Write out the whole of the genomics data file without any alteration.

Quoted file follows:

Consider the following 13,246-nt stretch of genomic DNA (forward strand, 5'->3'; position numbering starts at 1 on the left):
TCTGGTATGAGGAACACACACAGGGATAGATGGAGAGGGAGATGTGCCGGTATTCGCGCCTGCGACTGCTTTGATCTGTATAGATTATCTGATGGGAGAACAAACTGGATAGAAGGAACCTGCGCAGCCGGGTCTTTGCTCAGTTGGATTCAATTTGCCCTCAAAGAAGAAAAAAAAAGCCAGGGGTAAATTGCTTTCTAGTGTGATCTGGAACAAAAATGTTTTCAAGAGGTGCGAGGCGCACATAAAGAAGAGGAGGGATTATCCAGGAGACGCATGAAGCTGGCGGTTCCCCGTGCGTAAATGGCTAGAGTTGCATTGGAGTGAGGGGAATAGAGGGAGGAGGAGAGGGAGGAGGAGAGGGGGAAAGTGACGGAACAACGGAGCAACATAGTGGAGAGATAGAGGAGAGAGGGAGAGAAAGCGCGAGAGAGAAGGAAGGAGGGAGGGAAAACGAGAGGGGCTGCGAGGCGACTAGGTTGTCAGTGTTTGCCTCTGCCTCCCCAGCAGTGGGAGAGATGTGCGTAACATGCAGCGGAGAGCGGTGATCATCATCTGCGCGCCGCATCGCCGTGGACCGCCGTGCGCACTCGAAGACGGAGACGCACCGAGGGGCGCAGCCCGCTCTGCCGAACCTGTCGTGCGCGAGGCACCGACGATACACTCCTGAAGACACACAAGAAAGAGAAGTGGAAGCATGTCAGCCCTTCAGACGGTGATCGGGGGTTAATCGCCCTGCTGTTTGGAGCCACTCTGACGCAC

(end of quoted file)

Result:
Consider the following 13,246-nt stretch of genomic DNA (forward strand, 5'->3'; position numbering starts at 1 on the left):
TCTGGTATGAGGAACACACACAGGGATAGATGGAGAGGGAGATGTGCCGGTATTCGCGCCTGCGACTGCTTTGATCTGTATAGATTATCTGATGGGAGAACAAACTGGATAGAAGGAACCTGCGCAGCCGGGTCTTTGCTCAGTTGGATTCAATTTGCCCTCAAAGAAGAAAAAAAAAGCCAGGGGTAAATTGCTTTCTAGTGTGATCTGGAACAAAAATGTTTTCAAGAGGTGCGAGGCGCACATAAAGAAGAGGAGGGATTATCCAGGAGACGCATGAAGCTGGCGGTTCCCCGTGCGTAAATGGCTAGAGTTGCATTGGAGTGAGGGGAATAGAGGGAGGAGGAGAGGGAGGAGGAGAGGGGGAAAGTGACGGAACAACGGAGCAACATAGTGGAGAGATAGAGGAGAGAGGGAGAGAAAGCGCGAGAGAGAAGGAAGGAGGGAGGGAAAACGAGAGGGGCTGCGAGGCGACTAGGTTGTCAGTGTTTGCCTCTGCCTCCCCAGCAGTGGGAGAGATGTGCGTAACATGCAGCGGAGAGCGGTGATCATCATCTGCGCGCCGCATCGCCGTGGACCGCCGTGCGCACTCGAAGACGGAGACGCACCGAGGGGCGCAGCCCGCTCTGCCGAACCTGTCGTGCGCGAGGCACCGACGATACACTCCTGAAGACACACAAGAAAGAGAAGTGGAAGCATGTCAGCCCTTCAGACGGTGATCGGGGGTTAATCGCCCTGCTGTTTGGAGCCACTCTGACGCAC